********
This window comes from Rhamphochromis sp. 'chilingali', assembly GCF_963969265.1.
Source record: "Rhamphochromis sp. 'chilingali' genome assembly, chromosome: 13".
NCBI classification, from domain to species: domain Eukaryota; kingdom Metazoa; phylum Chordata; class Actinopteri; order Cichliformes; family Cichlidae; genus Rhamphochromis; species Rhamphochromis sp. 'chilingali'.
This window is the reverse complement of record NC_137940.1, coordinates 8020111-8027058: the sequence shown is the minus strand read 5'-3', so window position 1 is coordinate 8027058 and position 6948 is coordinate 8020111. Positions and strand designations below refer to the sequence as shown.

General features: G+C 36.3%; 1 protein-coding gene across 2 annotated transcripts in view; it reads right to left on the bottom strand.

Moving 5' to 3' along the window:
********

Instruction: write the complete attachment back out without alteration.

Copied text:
This window comes from Rhamphochromis sp. 'chilingali', assembly GCF_963969265.1.
Source record: "Rhamphochromis sp. 'chilingali' genome assembly, chromosome: 13".
NCBI classification, from domain to species: domain Eukaryota; kingdom Metazoa; phylum Chordata; class Actinopteri; order Cichliformes; family Cichlidae; genus Rhamphochromis; species Rhamphochromis sp. 'chilingali'.
This window is the reverse complement of record NC_137940.1, coordinates 8020111-8027058: the sequence shown is the minus strand read 5'-3', so window position 1 is coordinate 8027058 and position 6948 is coordinate 8020111. Positions and strand designations below refer to the sequence as shown.

General features: G+C 36.3%; 1 protein-coding gene across 2 annotated transcripts in view; it reads right to left on the bottom strand.

Moving 5' to 3' along the window: